Want to begin a meditation practice or deepen one? Consider taking an eight-week course in Compassion Cultivation Training (CCT).™ Classes meet once a week for 2 hours. You can register for my next course (March 17 – May 5, 2020 at the Writer’s Center in Bethesda, MD) here.
What is Compassion Cultivation Training?
Designed by a team of contemplative scholars, clinical psychologists, and researchers at Stanford University, CCT is an 8-week course that can help you live with more joy and intention.
We all face difficult situations, challenging relationships, and internal thoughts and beliefs that prevent us from experiencing the best life has to offer. When we become more aware, open, and curious about the world and people around us, we learn to use our natural compassion in practical ways to navigate life’s toughest personal challenges and begin to move through life’s ups and downs with greater confidence and ease. Practicing compassion can alleviate our worries and fears so we can become powerful forces for good — in our relationships, families, workplaces, and communities.
Through instruction, daily meditation, mindfulness, and in-class interaction, you can strengthen your innate qualities of compassion, empathy, and kindness—toward yourself and others! Classes meet for 2-hours (7-9 pm) on Tuesdays for 8 weeks from March 17, 2020 through May 5, 2020, and daily meditation home-practice is assigned. Read more about the Compassion Institute and CCT.
Transportation and Parking
Public parking is available directly across Walsh Street from The Writer’s Center in a county parking lot. The meters in this lot are effective Monday through Friday, 9:00am – 10:00pm and free on weekends. Meters accept payment through the ParkMobile and MobileNOW! apps. Please note that The Writer’s Center is not able to make change for meters. Additional pay parking is available in the Capital Crescent Garage (7171 Woodmont Ave, Bethesda, MD 20814), just a 5-minute walk from the Center.
The Writer’s Center is a ten-minute walk south (about 6 blocks) from the Bethesda Metro station (Red Line).
Several nearby bus stops along Wisconsin Avenue are served by the Ride On 34 route.
Questions? Contact Brandel at email@example.com
Please note that while the fee for the workshop helps cover the expense of offering it, everyone is welcome and no person will be turned away for lack of funds. Please email me at firstname.lastname@example.org if you would like to attend but the cost is prohibitive.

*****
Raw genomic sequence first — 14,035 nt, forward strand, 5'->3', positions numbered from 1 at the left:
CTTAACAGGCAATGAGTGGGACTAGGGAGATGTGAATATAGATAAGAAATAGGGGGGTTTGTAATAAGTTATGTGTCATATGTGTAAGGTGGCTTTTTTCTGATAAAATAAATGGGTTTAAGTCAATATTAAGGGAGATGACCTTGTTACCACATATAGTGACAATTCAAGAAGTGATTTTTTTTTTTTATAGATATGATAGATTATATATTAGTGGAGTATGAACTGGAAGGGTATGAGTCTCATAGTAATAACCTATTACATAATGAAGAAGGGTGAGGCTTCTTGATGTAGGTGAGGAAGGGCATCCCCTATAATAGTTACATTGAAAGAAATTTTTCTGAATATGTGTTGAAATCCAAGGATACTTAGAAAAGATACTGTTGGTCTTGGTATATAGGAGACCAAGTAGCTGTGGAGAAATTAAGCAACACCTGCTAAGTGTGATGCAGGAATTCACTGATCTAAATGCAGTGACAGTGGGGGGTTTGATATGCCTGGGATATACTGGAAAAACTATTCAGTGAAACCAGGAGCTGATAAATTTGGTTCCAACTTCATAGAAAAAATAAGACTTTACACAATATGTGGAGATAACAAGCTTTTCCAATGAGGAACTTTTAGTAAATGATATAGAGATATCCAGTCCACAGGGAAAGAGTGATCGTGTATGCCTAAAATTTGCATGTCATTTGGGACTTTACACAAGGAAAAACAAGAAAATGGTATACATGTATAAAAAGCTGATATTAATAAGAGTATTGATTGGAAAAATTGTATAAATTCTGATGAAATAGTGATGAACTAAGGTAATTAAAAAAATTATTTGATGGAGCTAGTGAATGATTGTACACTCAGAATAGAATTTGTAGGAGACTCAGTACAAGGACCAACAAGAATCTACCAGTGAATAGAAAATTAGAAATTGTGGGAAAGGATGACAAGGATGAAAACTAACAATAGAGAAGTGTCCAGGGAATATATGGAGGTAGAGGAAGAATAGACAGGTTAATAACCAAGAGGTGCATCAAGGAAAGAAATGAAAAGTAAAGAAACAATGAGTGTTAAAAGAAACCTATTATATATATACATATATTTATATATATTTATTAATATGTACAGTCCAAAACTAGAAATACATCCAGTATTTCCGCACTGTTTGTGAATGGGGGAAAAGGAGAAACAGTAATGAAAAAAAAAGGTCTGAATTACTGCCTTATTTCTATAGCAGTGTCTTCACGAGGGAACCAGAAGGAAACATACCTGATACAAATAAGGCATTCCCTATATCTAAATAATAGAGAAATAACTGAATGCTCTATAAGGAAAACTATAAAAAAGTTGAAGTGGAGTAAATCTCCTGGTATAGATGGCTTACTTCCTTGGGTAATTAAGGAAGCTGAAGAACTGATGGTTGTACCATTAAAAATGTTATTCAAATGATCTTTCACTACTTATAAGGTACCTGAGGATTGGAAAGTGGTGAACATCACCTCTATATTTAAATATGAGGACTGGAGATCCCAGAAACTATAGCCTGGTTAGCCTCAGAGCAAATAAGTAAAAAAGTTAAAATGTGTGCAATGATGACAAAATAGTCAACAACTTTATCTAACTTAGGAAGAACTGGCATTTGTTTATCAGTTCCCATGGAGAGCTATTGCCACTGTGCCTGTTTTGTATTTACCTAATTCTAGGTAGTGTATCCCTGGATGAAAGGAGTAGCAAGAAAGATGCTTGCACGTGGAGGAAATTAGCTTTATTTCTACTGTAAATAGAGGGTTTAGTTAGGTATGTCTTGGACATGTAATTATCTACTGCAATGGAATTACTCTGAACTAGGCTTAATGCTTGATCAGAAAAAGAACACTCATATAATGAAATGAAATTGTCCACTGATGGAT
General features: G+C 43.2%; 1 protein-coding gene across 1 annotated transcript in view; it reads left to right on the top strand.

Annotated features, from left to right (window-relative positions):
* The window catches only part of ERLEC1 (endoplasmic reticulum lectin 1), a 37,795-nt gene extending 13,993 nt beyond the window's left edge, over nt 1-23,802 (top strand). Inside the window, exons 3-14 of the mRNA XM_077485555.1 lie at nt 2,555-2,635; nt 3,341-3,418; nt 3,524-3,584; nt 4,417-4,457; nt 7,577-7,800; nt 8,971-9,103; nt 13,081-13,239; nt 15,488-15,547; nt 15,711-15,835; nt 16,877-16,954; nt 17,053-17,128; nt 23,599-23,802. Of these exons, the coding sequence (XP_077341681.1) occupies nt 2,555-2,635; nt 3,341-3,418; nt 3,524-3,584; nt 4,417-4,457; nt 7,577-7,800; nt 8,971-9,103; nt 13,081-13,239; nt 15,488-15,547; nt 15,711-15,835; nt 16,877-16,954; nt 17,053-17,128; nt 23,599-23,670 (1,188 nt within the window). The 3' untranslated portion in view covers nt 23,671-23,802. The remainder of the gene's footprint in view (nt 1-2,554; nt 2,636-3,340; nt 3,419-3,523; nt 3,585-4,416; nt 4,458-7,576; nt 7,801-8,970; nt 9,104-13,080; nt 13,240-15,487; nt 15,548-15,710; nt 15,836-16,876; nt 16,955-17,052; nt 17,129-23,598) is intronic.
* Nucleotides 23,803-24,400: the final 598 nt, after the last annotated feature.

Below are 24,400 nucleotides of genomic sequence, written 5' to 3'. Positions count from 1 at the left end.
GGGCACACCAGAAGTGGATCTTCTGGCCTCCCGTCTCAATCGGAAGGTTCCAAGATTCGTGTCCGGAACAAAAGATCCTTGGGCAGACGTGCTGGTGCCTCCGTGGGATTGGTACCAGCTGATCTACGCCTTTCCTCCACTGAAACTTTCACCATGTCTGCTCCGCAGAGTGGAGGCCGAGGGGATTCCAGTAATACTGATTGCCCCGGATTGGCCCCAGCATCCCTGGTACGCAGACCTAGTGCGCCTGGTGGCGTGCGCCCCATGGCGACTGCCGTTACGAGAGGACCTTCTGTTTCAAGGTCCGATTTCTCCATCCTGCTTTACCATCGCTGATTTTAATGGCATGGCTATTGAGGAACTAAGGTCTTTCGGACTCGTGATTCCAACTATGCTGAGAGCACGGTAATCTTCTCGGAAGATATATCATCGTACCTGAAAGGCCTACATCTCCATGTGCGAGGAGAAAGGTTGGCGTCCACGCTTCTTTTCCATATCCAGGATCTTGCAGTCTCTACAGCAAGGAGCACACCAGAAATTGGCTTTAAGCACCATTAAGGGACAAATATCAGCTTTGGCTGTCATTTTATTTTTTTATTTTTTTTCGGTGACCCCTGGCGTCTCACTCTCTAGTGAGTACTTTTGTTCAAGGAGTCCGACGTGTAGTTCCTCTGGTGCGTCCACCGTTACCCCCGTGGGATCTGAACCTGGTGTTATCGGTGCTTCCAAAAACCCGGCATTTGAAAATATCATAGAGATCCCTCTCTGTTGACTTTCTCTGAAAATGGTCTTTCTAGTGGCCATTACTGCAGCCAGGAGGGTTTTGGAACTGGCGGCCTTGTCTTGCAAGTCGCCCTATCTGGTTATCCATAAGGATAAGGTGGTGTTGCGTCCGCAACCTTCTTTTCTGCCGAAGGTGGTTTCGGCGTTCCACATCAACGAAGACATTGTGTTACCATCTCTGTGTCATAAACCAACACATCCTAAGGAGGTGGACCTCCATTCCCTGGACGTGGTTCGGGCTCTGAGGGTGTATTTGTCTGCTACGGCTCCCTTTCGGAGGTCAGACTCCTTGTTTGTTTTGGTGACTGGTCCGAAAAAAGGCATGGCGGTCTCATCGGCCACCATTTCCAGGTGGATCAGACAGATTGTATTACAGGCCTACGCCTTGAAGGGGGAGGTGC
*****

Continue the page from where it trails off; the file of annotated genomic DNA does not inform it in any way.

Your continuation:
There are many different types of mindfulness or meditation practices. Why CCT?
All of us, but especially writers and artists, can be very self-critical. Compassion Cultivation Training helps us be more generous to ourselves, strengthening our vision, positivity and focus. Those dedicated to creative expression or bettering the world tend to empathize easily—we’re used to placing ourselves in other people’s shoes. But some of us, especially those whose work is guided by concerns for social justice, can experience empathic distress and what some call “compassion fatigue.” In CCT, we learn how to develop reserves of strength, courage and resilience. This 8-week course introduces participants to, and helps support them in, a daily meditation practice that can uplift and inspire.
I’m already compassionate. Why do I need this course?
All of us have the innate capacity for compassion, an emotion that reinforces our feelings of common humanity and motivates us to help those in need. Everyday stress, social pressures, and life experiences, however, can suppress compassion — potentially resulting in physical and psychological problems. The good news is that, with daily practice, we can develop a more sustainable way of coping with life’s hurdles and learn to be more compassionate towards ourselves and others.
During the course, I will provide links to videos, suggested readings, and share poems. If you wish to prepare for CCT, I highly recommend reading Thupten Jinpa’s A Fearless Heart: How the Courage to Be Compassionate Can Transform Our Lives
Brandel France de Bravo holds a Master’s in Public Health from Columbia University and is a graduate of Warren Wilson’s MFA Program for Writers. She has two decades of experience researching and designing health interventions in the US and overseas. She has run an HIV prevention program in Africa, designed harm reduction strategies for intravenous drug users in Central Asia, and developed materials to help cancer patients in the U.S. make informed decisions about their treatment. She is co-author of a parenting book influenced by the RIE philosophy of infant-toddler care and is a published poet and essayist. She studied Compassion Cultivation Training with founding faculty while a fellow at Stanford University and is honored to be a certified teacher of CCT.